It’s because of the history of how markets and their participants have evolved. I entered the business as an analyst in 1968, after having been a part-time private investor from the late 1950s during my teenage years. My experience is that through the 1980s, stocks moved individually due to fundamental improvements or deterioration of their businesses.
If General Electric (GE) profits rose, the stock went up. If their profits fell, the stock went down.
Beginning in the 1990s, things changed. More volatility and much more correlation and interconnectedness between markets resulted.
1. Hedge funds, with their large degree of leverage (commonly 10 times leverage or more), became more prevalent.
2. Exchange-traded funds (ETFs), which aggregate stocks into a group according to market, sector, industry, or some other classification (for example, all stocks in the S&P 500, all the stocks in Europe, all the drug stocks, all the telecom stocks, etc.) became more common. As ETFs have gained traction and absorbed a greater and greater amount of investors’ capital, they have become more and more influential. When investors buy the ETF, all the component stocks go up; when they sell it, all the stocks began go down -- irrespective of their fundamental merits. All the stocks in an index or other group began to move together, becoming much more highly correlated than they had been in the past. In addition, ETFs now exist that employ leverage to provide returns double or triple that of their underlying index.
3. Large money-management firms arose which manage hundreds of billions or trillions of Dollars. Such huge funds, moving massive amounts of capital in concert into and out of given markets, sectors, and industries, strengthen correlations still further -- especially since their managers are often reacting to the same macro events and using similar analytical techniques.
4. Thanks to the rise of the internet, information and misinformation spreads ever more rapidly through global financial markets. This volatile flood of information creates more violent swings of fear/greed sentiment than were seen in the past.
5. With each passing year, interconnectedness grows stronger as these trends grow in significance in the global investment mosaic.
Do individual companies and their fundamentals still matter?
The answer is a resounding “yes.”
The differentiation between companies becomes more apparent particularly during market downturns -- when companies with strong fundamentals get pulled down indiscriminately with their weaker peers. After a correction has run its course, these bargains can outperform, even in an environment where there are trends driving higher correlations.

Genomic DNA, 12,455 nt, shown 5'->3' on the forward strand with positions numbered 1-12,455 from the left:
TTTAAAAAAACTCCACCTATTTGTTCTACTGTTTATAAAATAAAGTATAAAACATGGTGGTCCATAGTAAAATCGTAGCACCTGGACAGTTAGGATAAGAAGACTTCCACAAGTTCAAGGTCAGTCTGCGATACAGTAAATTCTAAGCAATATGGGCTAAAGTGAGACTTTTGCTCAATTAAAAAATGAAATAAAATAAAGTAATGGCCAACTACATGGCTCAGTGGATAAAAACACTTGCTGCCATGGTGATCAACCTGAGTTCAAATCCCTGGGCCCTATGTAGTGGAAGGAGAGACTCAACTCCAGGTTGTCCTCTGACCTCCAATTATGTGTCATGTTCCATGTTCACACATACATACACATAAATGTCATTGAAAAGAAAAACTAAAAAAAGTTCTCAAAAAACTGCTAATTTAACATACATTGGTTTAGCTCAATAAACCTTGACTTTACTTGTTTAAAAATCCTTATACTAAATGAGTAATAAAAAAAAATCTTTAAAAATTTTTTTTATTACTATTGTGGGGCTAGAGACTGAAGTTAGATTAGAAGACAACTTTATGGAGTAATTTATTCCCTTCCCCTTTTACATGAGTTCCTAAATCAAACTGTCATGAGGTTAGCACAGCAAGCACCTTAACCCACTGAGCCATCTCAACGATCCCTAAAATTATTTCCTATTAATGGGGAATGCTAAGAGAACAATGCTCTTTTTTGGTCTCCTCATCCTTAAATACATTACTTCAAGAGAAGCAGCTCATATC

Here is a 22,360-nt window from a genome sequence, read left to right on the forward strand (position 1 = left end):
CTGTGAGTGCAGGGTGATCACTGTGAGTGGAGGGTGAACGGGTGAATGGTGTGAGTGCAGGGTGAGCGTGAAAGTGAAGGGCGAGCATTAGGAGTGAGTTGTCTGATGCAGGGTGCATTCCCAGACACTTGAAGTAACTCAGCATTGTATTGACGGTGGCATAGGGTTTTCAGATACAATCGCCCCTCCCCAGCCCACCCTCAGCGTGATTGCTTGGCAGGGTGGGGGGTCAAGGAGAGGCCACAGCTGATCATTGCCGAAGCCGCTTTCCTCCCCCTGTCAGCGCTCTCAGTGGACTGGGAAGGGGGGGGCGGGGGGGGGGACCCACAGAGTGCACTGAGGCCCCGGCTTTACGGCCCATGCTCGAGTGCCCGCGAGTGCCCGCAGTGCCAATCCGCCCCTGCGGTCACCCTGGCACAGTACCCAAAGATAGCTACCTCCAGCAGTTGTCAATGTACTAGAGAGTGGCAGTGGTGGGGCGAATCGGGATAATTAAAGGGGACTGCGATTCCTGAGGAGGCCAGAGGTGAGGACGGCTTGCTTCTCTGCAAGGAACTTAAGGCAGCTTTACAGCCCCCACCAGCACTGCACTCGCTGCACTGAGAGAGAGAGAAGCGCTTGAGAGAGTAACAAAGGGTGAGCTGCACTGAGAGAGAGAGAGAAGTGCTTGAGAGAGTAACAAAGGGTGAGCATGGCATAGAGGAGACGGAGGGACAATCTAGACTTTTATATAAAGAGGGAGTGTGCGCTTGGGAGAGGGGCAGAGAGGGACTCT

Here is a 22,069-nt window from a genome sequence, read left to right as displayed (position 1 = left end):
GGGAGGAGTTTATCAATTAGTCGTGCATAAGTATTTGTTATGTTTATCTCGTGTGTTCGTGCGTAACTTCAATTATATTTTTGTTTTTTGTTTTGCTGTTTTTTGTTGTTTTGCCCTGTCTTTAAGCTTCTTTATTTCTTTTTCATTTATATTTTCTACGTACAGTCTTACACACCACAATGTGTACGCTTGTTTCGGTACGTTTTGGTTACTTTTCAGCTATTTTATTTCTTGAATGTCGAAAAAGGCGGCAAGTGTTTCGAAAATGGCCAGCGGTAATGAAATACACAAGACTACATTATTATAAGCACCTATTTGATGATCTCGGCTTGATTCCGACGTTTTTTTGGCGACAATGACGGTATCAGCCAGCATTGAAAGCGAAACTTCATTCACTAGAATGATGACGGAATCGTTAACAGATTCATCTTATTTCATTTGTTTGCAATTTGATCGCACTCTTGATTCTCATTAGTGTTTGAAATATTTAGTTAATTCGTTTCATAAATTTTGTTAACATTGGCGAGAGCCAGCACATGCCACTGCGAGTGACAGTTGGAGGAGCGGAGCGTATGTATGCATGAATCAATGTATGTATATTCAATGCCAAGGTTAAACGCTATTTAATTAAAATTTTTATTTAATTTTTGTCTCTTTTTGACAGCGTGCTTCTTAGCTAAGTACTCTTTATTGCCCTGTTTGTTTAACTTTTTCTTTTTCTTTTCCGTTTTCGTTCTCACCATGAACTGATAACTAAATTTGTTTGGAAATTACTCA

Indeed, there has been one additional powerful force driving correlations that we have not yet mentioned: the extremely accommodative monetary policies pursued by the world’s central banks in response to the global financial crisis and its aftermath. Those policies have created a flood of money looking for a return, and has multiplied the effects of the correlation trends we noted above. Those policies aren’t exhausted yet, but with U.S. QE over, and rate hikes appearing on the horizon, a world is coming into view in which correlations driven by central bank liquidity will diminish. In our view, this bodes well for investors who buck the trend, and do the work to identify strong, undervalued companies whose stocks have been brought to an attractive price level by irrational market action.
Today and in the near future, we believe the opportunity will arise to buy quality companies that are undervalued and that are unreasonably declining due to fear about the entire group of which they are a part.
Investment implications: Since the 1990s, several trends have increased the interconnectedness of global markets and the correlation of many assets: the rise of hedge funds; the growth of ETFs, the influence of huge money-management firms, and the rapid spread of information and misinformation through the internet. The easy liquidity provided by the world’s central banks after the global financial crisis only exacerbated these tendencies. However, the current correction illustrates the potential of careful analysis of individual stocks which have been brought down irrationally by market forces. As extraordinary monetary policies are gradually normalized, corrections like this one will offer intelligent investors even more opportunities to profit by bucking the trend.
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